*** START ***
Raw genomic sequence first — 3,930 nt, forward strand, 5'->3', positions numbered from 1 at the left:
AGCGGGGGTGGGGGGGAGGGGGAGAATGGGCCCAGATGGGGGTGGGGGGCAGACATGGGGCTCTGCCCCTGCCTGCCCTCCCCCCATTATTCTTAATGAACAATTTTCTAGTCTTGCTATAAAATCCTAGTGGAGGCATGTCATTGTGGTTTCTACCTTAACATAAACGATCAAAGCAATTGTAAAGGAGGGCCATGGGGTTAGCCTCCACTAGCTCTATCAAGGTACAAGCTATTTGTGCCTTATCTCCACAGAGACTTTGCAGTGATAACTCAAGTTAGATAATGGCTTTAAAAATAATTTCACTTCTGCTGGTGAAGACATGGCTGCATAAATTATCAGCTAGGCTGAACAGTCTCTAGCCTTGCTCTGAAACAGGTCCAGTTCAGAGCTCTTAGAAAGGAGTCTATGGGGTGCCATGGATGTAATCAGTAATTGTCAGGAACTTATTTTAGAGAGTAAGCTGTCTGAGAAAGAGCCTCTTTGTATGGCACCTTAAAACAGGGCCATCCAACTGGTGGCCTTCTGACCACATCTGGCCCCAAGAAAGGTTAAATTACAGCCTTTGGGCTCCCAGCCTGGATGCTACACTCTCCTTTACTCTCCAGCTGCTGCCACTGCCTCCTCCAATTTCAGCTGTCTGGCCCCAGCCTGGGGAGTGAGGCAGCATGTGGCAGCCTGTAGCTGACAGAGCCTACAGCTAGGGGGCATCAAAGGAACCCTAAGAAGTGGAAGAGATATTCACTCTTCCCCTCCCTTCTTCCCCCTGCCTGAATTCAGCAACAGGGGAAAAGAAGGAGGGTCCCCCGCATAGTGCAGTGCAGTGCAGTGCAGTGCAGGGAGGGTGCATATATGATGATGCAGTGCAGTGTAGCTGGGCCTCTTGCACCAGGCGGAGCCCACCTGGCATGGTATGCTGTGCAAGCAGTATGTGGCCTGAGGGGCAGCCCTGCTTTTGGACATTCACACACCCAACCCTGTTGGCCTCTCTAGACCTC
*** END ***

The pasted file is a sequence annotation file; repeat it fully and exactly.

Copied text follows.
Raw genomic sequence first — 3,930 nt, forward strand, 5'->3', positions numbered from 1 at the left:
AGCGGGGGTGGGGGGGAGGGGGAGAATGGGCCCAGATGGGGGTGGGGGGCAGACATGGGGCTCTGCCCCTGCCTGCCCTCCCCCCATTATTCTTAATGAACAATTTTCTAGTCTTGCTATAAAATCCTAGTGGAGGCATGTCATTGTGGTTTCTACCTTAACATAAACGATCAAAGCAATTGTAAAGGAGGGCCATGGGGTTAGCCTCCACTAGCTCTATCAAGGTACAAGCTATTTGTGCCTTATCTCCACAGAGACTTTGCAGTGATAACTCAAGTTAGATAATGGCTTTAAAAATAATTTCACTTCTGCTGGTGAAGACATGGCTGCATAAATTATCAGCTAGGCTGAACAGTCTCTAGCCTTGCTCTGAAACAGGTCCAGTTCAGAGCTCTTAGAAAGGAGTCTATGGGGTGCCATGGATGTAATCAGTAATTGTCAGGAACTTATTTTAGAGAGTAAGCTGTCTGAGAAAGAGCCTCTTTGTATGGCACCTTAAAACAGGGCCATCCAACTGGTGGCCTTCTGACCACATCTGGCCCCAAGAAAGGTTAAATTACAGCCTTTGGGCTCCCAGCCTGGATGCTACACTCTCCTTTACTCTCCAGCTGCTGCCACTGCCTCCTCCAATTTCAGCTGTCTGGCCCCAGCCTGGGGAGTGAGGCAGCATGTGGCAGCCTGTAGCTGACAGAGCCTACAGCTAGGGGGCATCAAAGGAACCCTAAGAAGTGGAAGAGATATTCACTCTTCCCCTCCCTTCTTCCCCCTGCCTGAATTCAGCAACAGGGGAAAAGAAGGAGGGTCCCCCGCATAGTGCAGTGCAGTGCAGTGCAGTGCAGGGAGGGTGCATATATGATGATGCAGTGCAGTGTAGCTGGGCCTCTTGCACCAGGCGGAGCCCACCTGGCATGGTATGCTGTGCAAGCAGTATGTGGCCTGAGGGGCAGCCCTGCTTTTGGACATTCACACACCCAACCCTGTTGGCCTCTCTAGACCTC